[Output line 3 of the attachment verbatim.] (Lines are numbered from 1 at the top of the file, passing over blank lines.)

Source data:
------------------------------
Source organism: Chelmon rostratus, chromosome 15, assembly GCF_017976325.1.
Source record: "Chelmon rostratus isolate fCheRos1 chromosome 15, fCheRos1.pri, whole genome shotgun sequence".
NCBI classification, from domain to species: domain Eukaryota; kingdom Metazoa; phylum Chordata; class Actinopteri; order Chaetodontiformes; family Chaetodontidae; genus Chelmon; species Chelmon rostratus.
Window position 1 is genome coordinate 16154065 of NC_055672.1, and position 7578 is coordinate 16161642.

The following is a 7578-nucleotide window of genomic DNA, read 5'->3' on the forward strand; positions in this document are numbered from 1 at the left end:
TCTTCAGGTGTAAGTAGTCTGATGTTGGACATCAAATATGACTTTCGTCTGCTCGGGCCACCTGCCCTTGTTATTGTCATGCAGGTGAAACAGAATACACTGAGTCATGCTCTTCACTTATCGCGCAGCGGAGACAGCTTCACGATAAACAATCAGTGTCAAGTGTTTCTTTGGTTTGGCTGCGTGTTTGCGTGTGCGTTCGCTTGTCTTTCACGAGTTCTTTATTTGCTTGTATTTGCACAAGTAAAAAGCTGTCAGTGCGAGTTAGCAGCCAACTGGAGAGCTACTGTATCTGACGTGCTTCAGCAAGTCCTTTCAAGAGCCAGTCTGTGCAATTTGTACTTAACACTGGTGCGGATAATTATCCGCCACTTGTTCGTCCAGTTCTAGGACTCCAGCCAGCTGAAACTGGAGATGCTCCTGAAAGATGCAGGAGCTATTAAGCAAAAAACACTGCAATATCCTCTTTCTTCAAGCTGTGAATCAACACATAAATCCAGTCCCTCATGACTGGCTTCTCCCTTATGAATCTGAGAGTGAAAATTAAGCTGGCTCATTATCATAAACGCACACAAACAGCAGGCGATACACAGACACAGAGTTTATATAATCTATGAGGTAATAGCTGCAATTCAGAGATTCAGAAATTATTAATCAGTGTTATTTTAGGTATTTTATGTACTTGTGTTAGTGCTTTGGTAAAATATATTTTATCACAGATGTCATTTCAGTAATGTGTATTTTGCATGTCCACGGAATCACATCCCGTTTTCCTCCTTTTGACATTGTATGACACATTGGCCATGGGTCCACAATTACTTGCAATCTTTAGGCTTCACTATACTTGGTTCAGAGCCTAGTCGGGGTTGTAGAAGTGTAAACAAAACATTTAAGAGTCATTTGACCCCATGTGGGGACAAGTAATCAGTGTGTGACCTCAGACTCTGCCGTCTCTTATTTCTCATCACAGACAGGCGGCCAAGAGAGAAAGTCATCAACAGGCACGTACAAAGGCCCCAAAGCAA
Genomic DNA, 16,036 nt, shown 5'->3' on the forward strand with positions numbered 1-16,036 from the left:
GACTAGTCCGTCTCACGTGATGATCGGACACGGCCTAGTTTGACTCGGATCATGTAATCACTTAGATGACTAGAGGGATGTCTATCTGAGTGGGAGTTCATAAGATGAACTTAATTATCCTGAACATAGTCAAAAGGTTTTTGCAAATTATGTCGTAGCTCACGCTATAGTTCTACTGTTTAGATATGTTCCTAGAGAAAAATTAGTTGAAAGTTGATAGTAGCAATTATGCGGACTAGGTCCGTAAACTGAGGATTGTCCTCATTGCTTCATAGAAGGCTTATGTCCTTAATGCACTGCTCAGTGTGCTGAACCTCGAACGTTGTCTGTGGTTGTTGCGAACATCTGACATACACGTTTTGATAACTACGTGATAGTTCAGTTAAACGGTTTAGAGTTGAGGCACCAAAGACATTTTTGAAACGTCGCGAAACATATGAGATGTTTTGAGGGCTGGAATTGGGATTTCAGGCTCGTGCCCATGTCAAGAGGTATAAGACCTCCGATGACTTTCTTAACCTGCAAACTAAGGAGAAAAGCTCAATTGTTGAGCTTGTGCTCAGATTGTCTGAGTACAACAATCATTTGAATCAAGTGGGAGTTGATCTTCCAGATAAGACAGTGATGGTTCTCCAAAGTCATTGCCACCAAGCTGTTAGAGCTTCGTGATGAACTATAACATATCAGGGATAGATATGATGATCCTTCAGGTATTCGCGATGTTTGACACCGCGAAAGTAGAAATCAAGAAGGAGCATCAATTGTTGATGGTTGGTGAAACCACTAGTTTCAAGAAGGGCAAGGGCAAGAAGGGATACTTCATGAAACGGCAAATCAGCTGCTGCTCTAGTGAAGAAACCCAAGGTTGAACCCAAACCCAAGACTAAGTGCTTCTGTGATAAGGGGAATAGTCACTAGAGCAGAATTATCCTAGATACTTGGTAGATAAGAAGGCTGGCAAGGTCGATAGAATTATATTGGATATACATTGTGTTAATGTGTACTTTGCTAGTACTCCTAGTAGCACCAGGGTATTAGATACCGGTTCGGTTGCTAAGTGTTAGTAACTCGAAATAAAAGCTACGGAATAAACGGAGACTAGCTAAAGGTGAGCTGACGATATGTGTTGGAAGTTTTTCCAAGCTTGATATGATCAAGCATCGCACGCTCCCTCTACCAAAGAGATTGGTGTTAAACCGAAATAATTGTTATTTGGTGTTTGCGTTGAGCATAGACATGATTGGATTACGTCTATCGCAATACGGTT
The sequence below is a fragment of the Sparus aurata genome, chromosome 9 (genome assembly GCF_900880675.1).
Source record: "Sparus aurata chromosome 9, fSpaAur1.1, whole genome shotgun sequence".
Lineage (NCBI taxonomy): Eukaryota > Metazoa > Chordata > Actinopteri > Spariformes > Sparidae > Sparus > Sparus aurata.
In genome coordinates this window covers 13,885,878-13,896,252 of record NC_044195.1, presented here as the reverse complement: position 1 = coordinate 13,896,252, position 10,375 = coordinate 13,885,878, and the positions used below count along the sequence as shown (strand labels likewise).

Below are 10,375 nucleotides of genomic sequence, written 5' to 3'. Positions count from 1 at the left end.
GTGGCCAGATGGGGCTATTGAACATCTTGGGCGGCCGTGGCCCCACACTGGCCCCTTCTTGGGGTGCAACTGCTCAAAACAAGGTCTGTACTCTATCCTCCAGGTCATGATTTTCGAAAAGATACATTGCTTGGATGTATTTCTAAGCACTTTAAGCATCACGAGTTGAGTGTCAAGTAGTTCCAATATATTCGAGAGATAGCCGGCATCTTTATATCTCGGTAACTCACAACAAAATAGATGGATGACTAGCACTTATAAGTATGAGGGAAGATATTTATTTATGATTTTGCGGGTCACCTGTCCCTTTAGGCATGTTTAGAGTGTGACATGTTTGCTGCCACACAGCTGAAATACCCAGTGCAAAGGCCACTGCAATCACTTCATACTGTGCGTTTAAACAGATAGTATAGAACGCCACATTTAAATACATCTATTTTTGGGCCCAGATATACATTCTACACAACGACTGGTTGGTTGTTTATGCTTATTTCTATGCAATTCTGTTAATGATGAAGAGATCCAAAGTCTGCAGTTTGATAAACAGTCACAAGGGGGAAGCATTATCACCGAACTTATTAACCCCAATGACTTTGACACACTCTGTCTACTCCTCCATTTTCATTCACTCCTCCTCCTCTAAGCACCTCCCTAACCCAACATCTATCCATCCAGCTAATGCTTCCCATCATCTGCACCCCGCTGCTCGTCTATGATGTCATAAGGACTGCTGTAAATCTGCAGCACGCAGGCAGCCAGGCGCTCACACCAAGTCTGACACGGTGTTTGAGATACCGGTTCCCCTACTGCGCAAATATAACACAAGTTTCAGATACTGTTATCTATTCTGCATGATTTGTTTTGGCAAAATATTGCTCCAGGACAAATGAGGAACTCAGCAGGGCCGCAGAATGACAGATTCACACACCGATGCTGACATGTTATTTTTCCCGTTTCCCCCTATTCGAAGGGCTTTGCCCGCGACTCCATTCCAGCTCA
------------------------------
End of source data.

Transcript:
NCBI classification, from domain to species: domain Eukaryota; kingdom Metazoa; phylum Chordata; class Actinopteri; order Chaetodontiformes; family Chaetodontidae; genus Chelmon; species Chelmon rostratus.